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School board votes on $259 million bond package Nov. 26
EVERETT - The Everett School District will ask voters in February to approve a $259 million construction and technology bond.
The top-dollar projects in the eight-year bond include a new half-sized high school and a new elementary school in south Everett.
North Middle School and Woodside Elementary School would get complete refurbishments under the bond package. Cascade and Jackson would get synthetic turf athletic fields for $2 million.
The Everett School Board is scheduled to vote on sending the bond package to voters at 4:30 p.m. Tuesday, Nov. 26 in the district’s newly opened administration building at 3900 Broadway.
A board majority is anticipated to approve issuing the bond.
A $259 million bond would pencil out to a tax rate of $3 per $1,000 in assessed home value for most of the years it’s active, which does not increase the overall district tax rate homeowners paid in 2013 for the expiring bond and levy.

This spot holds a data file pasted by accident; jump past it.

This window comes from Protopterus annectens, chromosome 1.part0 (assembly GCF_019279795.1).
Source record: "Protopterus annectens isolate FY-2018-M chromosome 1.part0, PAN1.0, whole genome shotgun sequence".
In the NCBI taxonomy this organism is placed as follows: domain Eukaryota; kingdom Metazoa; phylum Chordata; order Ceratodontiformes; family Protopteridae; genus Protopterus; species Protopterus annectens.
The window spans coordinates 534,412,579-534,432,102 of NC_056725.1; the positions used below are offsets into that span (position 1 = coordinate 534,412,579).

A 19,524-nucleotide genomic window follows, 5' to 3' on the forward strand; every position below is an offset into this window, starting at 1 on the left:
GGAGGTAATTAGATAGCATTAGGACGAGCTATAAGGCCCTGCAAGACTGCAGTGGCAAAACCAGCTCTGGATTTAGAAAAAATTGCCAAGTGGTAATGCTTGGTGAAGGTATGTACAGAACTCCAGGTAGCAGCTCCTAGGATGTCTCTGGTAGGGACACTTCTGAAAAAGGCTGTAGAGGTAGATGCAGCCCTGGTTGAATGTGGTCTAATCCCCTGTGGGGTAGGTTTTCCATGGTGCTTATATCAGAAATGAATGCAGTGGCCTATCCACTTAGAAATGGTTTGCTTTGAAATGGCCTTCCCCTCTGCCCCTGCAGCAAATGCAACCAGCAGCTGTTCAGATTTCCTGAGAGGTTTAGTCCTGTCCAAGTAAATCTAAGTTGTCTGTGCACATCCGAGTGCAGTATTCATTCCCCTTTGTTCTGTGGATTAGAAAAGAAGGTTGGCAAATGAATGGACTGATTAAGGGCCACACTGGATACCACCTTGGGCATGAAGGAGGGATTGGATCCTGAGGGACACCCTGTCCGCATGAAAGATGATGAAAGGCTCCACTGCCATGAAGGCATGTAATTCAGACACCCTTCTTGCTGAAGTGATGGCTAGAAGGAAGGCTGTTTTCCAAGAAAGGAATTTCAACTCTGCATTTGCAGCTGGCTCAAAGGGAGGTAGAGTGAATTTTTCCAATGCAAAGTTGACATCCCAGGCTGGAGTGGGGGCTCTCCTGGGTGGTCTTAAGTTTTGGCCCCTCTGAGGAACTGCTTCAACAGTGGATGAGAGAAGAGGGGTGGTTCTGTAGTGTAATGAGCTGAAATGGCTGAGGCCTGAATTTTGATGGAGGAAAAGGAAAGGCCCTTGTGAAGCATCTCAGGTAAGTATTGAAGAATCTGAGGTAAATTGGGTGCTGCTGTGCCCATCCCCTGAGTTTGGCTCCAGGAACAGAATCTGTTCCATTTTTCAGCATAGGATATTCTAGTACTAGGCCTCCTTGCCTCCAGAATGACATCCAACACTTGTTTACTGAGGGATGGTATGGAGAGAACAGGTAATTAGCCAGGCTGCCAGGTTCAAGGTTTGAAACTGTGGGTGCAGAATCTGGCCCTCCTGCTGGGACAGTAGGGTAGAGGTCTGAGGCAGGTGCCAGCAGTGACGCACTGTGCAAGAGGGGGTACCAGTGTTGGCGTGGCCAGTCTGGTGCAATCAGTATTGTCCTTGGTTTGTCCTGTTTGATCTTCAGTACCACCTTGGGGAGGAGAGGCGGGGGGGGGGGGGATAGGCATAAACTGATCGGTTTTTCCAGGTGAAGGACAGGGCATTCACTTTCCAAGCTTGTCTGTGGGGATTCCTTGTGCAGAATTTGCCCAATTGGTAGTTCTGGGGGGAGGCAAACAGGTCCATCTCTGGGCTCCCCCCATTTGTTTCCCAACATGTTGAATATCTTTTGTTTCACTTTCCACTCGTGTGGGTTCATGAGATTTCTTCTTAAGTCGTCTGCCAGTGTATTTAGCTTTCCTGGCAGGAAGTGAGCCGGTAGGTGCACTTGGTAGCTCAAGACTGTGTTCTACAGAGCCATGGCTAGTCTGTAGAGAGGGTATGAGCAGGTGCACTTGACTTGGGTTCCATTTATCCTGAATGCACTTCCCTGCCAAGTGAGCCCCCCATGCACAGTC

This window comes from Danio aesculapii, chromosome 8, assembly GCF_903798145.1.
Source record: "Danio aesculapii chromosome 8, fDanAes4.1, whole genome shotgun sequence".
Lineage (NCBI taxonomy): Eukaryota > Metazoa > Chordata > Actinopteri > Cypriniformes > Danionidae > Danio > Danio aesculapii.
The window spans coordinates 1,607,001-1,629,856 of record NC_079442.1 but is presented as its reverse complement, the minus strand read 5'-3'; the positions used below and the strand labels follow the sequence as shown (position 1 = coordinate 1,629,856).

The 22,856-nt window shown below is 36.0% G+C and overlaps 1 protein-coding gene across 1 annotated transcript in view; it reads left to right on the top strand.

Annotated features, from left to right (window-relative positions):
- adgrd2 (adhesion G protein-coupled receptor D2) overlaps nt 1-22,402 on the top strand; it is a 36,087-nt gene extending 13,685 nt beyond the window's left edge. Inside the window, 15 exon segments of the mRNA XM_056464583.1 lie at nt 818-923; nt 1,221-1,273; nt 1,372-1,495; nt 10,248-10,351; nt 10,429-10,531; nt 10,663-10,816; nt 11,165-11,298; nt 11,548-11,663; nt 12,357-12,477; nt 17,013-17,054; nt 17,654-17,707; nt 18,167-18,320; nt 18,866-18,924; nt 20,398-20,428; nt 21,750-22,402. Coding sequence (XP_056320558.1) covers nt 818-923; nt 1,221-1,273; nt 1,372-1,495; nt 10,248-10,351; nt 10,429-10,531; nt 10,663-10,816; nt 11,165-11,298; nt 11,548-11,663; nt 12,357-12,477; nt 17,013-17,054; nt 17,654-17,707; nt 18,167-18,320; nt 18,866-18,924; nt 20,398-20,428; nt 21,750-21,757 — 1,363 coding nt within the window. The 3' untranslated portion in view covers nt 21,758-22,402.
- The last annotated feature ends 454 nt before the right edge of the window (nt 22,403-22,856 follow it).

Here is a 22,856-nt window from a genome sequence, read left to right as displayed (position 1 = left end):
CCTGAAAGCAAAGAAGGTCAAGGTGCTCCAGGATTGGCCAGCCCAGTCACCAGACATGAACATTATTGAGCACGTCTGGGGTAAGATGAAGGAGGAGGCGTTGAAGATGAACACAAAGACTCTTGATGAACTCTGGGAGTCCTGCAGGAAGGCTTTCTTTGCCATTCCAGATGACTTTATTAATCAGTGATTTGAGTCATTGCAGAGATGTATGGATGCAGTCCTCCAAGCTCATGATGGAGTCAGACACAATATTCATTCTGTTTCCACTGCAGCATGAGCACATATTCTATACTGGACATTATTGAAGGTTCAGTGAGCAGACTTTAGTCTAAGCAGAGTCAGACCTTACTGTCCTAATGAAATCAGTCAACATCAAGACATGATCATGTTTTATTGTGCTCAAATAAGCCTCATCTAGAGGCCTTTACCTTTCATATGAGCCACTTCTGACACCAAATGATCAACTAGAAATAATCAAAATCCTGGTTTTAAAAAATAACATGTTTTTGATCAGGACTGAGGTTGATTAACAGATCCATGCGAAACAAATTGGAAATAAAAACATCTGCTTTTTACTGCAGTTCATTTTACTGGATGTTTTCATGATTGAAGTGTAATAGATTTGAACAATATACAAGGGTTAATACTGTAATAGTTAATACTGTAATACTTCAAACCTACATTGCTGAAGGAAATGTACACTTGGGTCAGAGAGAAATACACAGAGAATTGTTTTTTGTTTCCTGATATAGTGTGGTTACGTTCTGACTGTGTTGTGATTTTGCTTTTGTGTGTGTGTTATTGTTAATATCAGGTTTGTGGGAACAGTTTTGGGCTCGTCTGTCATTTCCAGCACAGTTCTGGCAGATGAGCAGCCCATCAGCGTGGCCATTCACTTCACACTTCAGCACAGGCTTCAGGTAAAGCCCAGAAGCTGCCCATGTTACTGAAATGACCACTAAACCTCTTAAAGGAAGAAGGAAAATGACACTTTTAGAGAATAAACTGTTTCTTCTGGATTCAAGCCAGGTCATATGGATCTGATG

The board has options that would increase the bond’s size to up to $361 million by adding more projects to the list. Two of the immediate options discussed at last week’s board meeting were renovating Everett High School’s cafeteria, where conditions are described as poor, and modernizing Cascade High School’s science building.
The new high school tops out at $89 million in 2018 dollars and would ease overcrowding at Cascade and Jackson high schools. The new school would fit about 750 students, half the size of a regular high school.
District documents suggest the district isn’t ready to determine whether to put the high school on fresh soil or to convert Gateway Middle School’s location.
A dominant share of parents supported the half-size high school approach in meetings earlier this year compared to expanding existing high schools.
The district’s expiring bond voters approved in 2006 asked for $199 million.
The district’s new $23 million administration building, which wasn’t part of the 2006 bond package, alienated some parents who said district dollars should focus on classrooms.
Building turf fields at Cascade and Jackson, which Cascade parents asked for in droves two years ago, may attract significant support.
The district also plans to ask voters to continue an expiring four-year education levy in the same February election. Levies fund classrooms, and bonds fund construction.
The levy would cost the average homeowner about $3.55 per $1,000 assessed home value during the four-year cycle. The annual rate changes each year.


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